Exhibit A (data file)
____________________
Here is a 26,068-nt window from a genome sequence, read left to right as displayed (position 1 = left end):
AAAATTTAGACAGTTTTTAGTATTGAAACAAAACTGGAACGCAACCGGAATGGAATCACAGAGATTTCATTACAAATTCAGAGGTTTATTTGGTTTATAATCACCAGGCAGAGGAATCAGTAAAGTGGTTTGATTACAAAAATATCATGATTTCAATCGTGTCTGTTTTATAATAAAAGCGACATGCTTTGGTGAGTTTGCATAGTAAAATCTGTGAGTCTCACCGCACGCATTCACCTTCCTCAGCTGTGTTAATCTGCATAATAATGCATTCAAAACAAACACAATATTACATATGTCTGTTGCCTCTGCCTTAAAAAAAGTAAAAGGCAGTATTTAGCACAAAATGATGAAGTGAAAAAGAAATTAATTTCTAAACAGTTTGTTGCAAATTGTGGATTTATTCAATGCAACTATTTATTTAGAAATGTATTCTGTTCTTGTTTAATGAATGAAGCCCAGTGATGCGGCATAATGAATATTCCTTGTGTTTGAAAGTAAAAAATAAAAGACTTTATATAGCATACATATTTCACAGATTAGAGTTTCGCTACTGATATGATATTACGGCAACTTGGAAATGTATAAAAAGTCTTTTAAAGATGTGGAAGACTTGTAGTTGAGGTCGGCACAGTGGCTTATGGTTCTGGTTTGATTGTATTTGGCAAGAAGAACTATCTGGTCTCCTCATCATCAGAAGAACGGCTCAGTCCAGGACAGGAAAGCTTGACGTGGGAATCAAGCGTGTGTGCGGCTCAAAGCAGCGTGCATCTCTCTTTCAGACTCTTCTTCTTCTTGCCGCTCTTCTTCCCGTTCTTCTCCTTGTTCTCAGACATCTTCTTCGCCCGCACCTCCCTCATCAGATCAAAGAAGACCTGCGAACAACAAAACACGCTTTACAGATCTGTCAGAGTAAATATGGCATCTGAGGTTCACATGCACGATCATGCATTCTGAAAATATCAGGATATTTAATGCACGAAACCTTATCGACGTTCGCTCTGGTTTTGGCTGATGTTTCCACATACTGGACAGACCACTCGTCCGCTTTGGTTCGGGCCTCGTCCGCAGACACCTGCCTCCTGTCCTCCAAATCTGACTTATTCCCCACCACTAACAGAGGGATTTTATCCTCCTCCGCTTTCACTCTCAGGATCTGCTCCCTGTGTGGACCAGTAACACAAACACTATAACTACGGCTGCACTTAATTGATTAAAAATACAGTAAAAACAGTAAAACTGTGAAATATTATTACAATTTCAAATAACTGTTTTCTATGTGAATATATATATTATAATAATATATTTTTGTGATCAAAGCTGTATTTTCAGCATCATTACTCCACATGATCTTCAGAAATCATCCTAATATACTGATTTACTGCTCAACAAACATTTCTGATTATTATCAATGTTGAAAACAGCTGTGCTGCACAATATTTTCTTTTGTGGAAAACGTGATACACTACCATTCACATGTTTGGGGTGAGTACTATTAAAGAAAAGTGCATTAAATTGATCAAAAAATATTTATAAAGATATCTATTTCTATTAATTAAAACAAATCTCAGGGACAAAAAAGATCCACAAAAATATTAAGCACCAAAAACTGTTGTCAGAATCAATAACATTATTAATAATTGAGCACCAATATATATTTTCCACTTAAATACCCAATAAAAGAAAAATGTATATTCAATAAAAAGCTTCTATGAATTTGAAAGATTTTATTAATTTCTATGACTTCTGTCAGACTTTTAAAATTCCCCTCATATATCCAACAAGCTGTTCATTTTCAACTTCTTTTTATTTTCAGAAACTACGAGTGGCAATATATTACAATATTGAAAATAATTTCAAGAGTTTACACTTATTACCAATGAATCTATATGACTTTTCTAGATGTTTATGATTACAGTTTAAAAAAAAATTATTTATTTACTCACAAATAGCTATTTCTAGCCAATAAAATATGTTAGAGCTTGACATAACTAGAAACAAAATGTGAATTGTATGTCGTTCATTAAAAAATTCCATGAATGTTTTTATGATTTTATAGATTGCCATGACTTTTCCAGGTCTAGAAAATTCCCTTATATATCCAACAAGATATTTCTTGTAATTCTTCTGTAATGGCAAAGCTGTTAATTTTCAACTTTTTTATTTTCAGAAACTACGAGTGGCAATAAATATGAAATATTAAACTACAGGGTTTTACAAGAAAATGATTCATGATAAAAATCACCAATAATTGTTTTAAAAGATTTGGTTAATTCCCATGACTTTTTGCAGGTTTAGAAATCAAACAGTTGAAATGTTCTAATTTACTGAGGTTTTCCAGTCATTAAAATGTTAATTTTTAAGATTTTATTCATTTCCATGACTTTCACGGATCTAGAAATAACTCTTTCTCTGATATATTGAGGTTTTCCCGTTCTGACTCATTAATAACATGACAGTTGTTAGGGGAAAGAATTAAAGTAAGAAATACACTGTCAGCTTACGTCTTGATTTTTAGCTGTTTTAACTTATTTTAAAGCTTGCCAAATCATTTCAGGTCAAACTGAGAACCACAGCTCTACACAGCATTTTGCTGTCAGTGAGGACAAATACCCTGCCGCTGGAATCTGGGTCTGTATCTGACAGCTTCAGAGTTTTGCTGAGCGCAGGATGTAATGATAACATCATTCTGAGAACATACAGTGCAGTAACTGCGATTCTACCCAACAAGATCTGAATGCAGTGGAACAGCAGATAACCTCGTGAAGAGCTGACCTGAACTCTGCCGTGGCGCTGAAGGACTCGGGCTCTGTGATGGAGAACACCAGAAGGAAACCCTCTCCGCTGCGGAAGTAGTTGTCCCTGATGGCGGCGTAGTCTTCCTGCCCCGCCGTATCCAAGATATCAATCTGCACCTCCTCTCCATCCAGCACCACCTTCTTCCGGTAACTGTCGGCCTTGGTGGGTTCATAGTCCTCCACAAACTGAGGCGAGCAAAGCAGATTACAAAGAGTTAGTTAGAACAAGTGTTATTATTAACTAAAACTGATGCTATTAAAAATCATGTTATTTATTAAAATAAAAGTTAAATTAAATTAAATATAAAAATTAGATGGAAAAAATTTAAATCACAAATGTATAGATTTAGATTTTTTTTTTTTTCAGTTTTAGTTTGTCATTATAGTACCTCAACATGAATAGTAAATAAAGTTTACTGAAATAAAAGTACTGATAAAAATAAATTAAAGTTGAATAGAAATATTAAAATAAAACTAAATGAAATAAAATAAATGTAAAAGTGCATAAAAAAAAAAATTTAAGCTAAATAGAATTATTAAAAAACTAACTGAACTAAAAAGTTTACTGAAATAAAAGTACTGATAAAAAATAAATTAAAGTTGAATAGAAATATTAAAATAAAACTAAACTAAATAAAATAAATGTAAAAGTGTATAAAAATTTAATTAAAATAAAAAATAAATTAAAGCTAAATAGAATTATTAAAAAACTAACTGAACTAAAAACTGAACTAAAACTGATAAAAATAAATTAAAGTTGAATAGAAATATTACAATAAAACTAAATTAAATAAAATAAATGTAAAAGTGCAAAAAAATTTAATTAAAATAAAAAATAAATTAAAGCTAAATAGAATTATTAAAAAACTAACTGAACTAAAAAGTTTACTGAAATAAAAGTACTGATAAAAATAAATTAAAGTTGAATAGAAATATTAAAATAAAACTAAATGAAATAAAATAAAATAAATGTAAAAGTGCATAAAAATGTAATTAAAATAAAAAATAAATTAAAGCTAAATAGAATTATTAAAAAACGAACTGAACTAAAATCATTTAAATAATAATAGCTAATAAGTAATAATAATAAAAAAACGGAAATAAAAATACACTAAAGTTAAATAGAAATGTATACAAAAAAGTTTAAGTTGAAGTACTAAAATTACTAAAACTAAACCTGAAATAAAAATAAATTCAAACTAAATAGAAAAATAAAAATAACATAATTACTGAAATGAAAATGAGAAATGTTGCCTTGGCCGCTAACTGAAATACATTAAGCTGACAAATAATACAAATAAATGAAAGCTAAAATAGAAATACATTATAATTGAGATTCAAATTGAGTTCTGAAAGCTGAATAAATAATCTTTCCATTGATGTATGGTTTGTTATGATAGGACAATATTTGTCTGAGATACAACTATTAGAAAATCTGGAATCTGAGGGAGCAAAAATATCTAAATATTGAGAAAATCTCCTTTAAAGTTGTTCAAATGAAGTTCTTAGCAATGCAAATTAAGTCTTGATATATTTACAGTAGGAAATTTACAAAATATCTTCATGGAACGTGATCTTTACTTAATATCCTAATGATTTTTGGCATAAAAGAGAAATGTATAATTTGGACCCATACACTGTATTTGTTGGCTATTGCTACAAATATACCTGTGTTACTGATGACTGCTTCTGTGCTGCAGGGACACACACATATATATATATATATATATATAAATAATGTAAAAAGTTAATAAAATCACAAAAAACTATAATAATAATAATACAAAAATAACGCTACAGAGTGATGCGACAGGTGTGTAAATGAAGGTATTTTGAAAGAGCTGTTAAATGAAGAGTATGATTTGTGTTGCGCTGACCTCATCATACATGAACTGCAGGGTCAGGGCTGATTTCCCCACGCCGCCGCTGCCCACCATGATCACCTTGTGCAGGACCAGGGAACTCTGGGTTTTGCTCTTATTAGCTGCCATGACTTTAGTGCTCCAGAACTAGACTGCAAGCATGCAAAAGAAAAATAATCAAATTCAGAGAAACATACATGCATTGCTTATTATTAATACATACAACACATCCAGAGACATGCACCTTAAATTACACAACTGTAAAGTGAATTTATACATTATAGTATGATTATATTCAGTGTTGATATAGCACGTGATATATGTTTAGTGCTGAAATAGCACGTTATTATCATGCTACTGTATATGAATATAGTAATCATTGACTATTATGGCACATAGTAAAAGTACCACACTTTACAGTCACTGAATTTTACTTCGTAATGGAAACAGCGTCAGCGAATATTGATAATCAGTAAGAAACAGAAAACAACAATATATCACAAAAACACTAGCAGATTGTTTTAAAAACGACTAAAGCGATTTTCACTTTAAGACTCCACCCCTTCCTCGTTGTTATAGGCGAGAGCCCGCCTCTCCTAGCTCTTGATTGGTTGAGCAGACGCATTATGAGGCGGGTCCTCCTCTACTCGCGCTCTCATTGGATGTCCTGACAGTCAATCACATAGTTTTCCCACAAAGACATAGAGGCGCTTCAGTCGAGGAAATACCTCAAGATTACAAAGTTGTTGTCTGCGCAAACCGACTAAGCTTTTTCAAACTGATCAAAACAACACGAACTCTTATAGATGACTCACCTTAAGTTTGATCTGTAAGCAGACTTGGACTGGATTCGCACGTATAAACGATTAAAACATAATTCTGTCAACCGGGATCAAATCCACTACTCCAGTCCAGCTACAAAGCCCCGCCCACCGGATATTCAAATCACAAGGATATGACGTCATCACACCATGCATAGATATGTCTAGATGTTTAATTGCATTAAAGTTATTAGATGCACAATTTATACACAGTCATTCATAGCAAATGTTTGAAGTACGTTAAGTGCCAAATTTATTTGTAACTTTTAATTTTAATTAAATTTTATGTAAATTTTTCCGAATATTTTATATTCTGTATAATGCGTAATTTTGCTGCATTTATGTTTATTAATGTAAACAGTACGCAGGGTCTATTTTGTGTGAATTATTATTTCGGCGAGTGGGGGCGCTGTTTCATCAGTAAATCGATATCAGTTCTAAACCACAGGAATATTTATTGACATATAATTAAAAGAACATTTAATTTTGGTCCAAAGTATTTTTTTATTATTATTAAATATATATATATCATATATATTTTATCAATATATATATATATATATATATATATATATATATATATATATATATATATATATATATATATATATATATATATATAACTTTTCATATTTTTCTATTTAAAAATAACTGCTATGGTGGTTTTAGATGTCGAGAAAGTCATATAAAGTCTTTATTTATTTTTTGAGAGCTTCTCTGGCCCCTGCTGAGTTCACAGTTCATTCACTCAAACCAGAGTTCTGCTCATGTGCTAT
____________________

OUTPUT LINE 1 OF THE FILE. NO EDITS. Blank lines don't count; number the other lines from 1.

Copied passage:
Here is a 26,068-nt window from a genome sequence, read left to right as displayed (position 1 = left end):